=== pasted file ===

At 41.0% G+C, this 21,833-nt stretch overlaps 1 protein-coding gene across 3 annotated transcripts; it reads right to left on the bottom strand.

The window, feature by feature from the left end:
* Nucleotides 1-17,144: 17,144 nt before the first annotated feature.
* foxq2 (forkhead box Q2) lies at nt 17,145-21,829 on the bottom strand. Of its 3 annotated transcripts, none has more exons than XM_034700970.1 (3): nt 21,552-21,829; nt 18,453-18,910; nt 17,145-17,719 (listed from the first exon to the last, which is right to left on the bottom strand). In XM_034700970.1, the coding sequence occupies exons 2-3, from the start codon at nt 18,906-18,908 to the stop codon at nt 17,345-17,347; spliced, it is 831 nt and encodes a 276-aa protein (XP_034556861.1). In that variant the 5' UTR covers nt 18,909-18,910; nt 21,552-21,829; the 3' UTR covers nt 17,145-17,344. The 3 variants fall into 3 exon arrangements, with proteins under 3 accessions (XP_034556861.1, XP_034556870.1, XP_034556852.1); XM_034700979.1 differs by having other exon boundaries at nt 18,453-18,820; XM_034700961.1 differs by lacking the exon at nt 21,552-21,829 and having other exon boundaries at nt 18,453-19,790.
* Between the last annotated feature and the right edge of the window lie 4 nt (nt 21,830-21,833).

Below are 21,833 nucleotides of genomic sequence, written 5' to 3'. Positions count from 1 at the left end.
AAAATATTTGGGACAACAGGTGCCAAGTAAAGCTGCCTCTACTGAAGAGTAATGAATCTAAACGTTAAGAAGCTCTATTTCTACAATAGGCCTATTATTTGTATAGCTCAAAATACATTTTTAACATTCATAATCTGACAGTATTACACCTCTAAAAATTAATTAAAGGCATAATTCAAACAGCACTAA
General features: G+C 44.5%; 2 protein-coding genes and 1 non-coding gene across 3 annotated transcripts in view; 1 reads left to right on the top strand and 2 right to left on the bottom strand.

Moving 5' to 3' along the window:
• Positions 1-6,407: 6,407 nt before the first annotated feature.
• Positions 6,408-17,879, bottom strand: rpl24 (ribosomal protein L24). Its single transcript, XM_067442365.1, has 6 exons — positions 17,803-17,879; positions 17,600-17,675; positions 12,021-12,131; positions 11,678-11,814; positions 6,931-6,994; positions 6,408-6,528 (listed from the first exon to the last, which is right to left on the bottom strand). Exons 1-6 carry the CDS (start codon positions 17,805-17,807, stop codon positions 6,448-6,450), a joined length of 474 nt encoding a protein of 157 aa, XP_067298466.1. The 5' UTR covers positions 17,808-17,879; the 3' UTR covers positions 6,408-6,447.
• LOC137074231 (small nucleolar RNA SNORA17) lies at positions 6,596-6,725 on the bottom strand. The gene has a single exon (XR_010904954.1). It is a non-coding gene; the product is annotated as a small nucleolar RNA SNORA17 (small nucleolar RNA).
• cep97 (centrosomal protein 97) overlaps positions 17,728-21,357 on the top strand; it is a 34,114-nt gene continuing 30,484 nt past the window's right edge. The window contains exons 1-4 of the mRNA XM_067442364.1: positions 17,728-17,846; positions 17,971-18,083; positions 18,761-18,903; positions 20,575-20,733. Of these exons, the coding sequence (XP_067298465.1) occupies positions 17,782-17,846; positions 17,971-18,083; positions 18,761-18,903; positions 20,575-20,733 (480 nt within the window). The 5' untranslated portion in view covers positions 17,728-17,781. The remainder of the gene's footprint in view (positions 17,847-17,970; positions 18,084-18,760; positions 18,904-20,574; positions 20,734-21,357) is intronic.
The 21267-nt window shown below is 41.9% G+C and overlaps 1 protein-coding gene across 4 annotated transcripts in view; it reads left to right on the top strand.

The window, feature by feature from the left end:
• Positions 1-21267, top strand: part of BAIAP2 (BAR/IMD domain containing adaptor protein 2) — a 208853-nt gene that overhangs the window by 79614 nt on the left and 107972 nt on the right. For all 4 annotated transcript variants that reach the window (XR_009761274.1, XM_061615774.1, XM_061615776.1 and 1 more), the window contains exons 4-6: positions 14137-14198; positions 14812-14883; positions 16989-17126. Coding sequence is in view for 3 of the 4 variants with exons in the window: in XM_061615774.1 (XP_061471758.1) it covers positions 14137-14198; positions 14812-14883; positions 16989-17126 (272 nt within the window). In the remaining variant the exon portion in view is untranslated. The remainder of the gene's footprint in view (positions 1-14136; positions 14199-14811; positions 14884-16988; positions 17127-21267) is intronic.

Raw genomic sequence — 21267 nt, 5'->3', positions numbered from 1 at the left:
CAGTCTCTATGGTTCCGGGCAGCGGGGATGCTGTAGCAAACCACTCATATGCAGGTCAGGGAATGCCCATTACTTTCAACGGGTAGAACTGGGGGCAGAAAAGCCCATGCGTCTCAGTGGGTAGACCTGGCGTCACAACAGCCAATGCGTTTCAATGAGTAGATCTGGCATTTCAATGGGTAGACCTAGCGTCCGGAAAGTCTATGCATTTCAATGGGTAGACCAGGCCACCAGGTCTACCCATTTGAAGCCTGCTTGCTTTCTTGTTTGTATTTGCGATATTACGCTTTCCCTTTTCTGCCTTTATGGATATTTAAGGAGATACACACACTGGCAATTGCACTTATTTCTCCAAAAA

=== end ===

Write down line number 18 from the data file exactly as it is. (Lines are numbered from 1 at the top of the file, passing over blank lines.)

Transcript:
CAGTCTCTATGGTTCCGGGCAGCGGGGATGCTGTAGCAAACCACTCATATGCAGGTCAGGGAATGCCCATTACTTTCAACGGGTAGAACTGGGGGCAGAAAAGCCCATGCGTCTCAGTGGGTAGACCTGGCGTCACAACAGCCAATGCGTTTCAATGAGTAGATCTGGCATTTCAATGGGTAGACCTAGCGTCCGGAAAGTCTATGCATTTCAATGGGTAGACCAGGCCACCAGGTCTACCCATTTGAAGCCTGCTTGCTTTCTTGTTTGTATTTGCGATATTACGCTTTCCCTTTTCTGCCTTTATGGATATTTAAGGAGATACACACACTGGCAATTGCACTTATTTCTCCAAAAA